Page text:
In a week when whistleblowing by an anonymous blogger was crucial to exposing problems in the Irish Red Cross it becomes all the more important to stand up for the right to online anonymity. The following is an attempt to make the case for the social value of anonymous speech. A shorter version appeared in today’s Sunday Times (behind a paywall so no link, alas.)
In defence of online anonymity
Earlier this week Declan Kiberd decried “masked and anonymous ranters who use the media to vent,” praising instead those “honest people who write letters to the editor” and supply their name and address. In another recent article Jim Glennon wrote that anonymity “facilitates bitterness, vitriol and, at times, sheer poison” making the internet “a playground for cranks” who are invulnerable “to identification or retaliation”.
These comments don’t recognise any positive aspects to anonymous speech. But the last point from Jim Glennon inadvertently illustrates why many people are concerned that the things they say online might be connected to their offline identities. Retaliation is a real risk – the case law is full of examples of retaliation for such things as expressing unpopular views, blowing the whistle on wrongdoing or speaking out in favour of a union.
This point can sometimes be overlooked by those who are in a position of power. Professor Kiberd, for example, enjoys by virtue of the Universities Act the academic freedom “to question and test received wisdom, to put forward new ideas and to state controversial or unpopular opinions” without fear of being penalised by his employer. Others, however, may not be so fortunate.
Even leaving aside fears of retaliation, there are many reasons why anonymous speech can be a good thing. While anonymity can sometimes be used to tell lies, very often it instead promotes honesty. Irish society can place a premium on keeping up appearances and putting on a brave face, in a way that makes it difficult to admit to weakness. Visit discussion forums, however, and we often find that anonymity enables users to be more honest about difficult subjects such as their relationships, their finances or their health.
Anonymity can also mean an improvement in the quality of debate. As Mr. Glennon notes, we should “analyse the arguments being advanced, and not those by whom they are being advanced”. As human beings we are naturally keen to know who is speaking, to put a face to an opinion. But the anonymity of internet discussion enables us to judge arguments on their merits, leaving our prejudices behind.
Indeed, while there is an understandable tendency to be fearful of modern technology none of these points are new to the internet. It should not be forgotten that many great works of literature have been produced anonymously or under assumed names. One of the giants of Irish writing, Jonathan Swift, published all his satirical works either anonymously or under a pseudonym.
None of this is to say that online anonymity should be absolute. In criminal cases – such as the recent attack on the CAO website – the law allows for user identities to be revealed to Gardaí as part of an investigation. Apart from criminal cases, however, anonymity should be taken away only in very narrow circumstances. In an important decision in 2005 the High Court ruled that internet users enjoyed a right to “confidentiality of identity” and held that this right should not be set aside by a court unless there is “very clear proof of wrongdoing”.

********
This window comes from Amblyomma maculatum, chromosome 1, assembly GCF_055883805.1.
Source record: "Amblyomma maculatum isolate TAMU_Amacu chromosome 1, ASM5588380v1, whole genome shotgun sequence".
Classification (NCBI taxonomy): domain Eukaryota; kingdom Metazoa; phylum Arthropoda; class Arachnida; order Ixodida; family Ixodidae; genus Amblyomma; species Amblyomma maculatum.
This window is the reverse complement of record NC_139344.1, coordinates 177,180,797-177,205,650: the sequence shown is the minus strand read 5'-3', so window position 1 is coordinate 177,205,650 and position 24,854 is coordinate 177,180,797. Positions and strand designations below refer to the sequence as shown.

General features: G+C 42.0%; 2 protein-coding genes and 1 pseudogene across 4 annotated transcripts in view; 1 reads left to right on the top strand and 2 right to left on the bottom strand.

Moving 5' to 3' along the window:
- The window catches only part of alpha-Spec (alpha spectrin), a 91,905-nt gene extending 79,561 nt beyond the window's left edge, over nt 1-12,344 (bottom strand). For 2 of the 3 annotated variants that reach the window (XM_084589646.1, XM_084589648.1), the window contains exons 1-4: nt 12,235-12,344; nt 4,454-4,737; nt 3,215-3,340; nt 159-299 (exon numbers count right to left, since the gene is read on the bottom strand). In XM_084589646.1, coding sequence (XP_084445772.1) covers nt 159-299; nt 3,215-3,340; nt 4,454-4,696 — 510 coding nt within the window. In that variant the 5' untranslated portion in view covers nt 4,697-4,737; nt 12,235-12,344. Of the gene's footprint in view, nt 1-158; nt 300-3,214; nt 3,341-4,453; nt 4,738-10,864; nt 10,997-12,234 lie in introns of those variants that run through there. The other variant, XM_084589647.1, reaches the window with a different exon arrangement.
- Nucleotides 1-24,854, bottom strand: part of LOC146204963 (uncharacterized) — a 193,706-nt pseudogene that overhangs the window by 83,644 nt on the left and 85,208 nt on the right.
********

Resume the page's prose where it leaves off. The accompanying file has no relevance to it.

In general, this ruling strikes a reasonable balance between the privacy rights of users and the rights of parties who claim that they have been the victims of wrongdoing. It also allows a court to refuse identification where it is sought for some ulterior motive.
For example, in a 2006 case Ryanair applied to the High Court to identify anonymous Ryanair pilots who posted comments on a union website. Ryanair claimed that they needed the identities to protect other staff from intimidation and threats – the High Court, however, found that there was no evidence of intimidation or threats and the real purpose behind the action was to “break the resolve” of the pilots seeking better conditions of employment. Consequently the court refused to order disclosure of the pilots’ identities.
This approach is far from perfect, however. Although in theory wrongful applications to identify can be challenged, in practice this seldom happens. The only reason that the High Court was able to consider the merits of Ryanair’s case was because the union behind the pilots’ website was able to stand up for the rights of its members. If Ryanair had tried to identify the pilots using some other method – suing their internet service provider (ISP), for example – then it is likely that the application to identify would have gone unopposed and the pilots been improperly unmasked.
Unlike other jurisdictions such as the United States, Irish law fails to ensure that users are notified of attempts to identify them and given an opportunity to oppose the application. Consequently in most cases Irish users are dependent on their ISP to make a case on their behalf. ISPs, however, have no commercial incentive to do so.
As a result, although the law is supposed to balance the rights of the parties before ordering identification, the court will generally hear only the plaintiff’s version of events. If Irish law is to fully protect anonymous speech online then it will be important to ensure that users have a right to be heard before their identity is revealed – notification afterwards is too little, too late.
TJ McIntyre is chairman of Digital Rights Ireland, solicitor and lecturer in law in UCD